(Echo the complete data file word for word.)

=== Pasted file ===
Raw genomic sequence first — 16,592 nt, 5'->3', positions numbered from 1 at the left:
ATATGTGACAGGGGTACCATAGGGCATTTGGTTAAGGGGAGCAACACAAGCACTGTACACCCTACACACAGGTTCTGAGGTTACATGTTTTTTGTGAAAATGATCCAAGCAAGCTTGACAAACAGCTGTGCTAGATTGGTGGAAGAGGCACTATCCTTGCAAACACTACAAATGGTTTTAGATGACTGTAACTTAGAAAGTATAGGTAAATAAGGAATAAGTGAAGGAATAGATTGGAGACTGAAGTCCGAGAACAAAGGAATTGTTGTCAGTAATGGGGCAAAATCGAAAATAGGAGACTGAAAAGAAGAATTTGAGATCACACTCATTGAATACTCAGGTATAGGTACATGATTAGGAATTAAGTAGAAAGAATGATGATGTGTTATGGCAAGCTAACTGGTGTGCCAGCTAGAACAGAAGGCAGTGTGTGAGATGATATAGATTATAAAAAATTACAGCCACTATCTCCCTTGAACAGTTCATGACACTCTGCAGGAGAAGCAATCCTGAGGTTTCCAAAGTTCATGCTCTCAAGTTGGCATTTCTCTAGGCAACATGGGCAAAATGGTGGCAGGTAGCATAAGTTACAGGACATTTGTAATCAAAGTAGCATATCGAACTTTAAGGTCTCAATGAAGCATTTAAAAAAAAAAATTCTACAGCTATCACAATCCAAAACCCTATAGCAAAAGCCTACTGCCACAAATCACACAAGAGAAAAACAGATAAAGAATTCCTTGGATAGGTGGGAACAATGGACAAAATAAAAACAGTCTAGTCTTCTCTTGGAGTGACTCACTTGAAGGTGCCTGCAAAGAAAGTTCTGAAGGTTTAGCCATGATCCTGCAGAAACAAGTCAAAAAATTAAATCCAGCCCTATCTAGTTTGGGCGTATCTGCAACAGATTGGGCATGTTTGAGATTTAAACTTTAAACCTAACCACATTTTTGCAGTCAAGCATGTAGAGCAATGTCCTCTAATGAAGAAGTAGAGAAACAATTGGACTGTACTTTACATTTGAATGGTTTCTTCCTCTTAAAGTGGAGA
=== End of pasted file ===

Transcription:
Raw genomic sequence first — 16,592 nt, 5'->3', positions numbered from 1 at the left:
ATATGTGACAGGGGTACCATAGGGCATTTGGTTAAGGGGAGCAACACAAGCACTGTACACCCTACACACAGGTTCTGAGGTTACATGTTTTTTGTGAAAATGATCCAAGCAAGCTTGACAAACAGCTGTGCTAGATTGGTGGAAGAGGCACTATCCTTGCAAACACTACAAATGGTTTTAGATGACTGTAACTTAGAAAGTATAGGTAAATAAGGAATAAGTGAAGGAATAGATTGGAGACTGAAGTCCGAGAACAAAGGAATTGTTGTCAGTAATGGGGCAAAATCGAAAATAGGAGACTGAAAAGAAGAATTTGAGATCACACTCATTGAATACTCAGGTATAGGTACATGATTAGGAATTAAGTAGAAAGAATGATGATGTGTTATGGCAAGCTAACTGGTGTGCCAGCTAGAACAGAAGGCAGTGTGTGAGATGATATAGATTATAAAAAATTACAGCCACTATCTCCCTTGAACAGTTCATGACACTCTGCAGGAGAAGCAATCCTGAGGTTTCCAAAGTTCATGCTCTCAAGTTGGCATTTCTCTAGGCAACATGGGCAAAATGGTGGCAGGTAGCATAAGTTACAGGACATTTGTAATCAAAGTAGCATATCGAACTTTAAGGTCTCAATGAAGCATTTAAAAAAAAAAATTCTACAGCTATCACAATCCAAAACCCTATAGCAAAAGCCTACTGCCACAAATCACACAAGAGAAAAACAGATAAAGAATTCCTTGGATAGGTGGGAACAATGGACAAAATAAAAACAGTCTAGTCTTCTCTTGGAGTGACTCACTTGAAGGTGCCTGCAAAGAAAGTTCTGAAGGTTTAGCCATGATCCTGCAGAAACAAGTCAAAAAATTAAATCCAGCCCTATCTAGTTTGGGCGTATCTGCAACAGATTGGGCATGTTTGAGATTTAAACTTTAAACCTAACCACATTTTTGCAGTCAAGCATGTAGAGCAATGTCCTCTAATGAAGAAGTAGAGAAACAATTGGACTGTACTTTACATTTGAATGGTTTCTTCCTCTTAAAGTGGAGA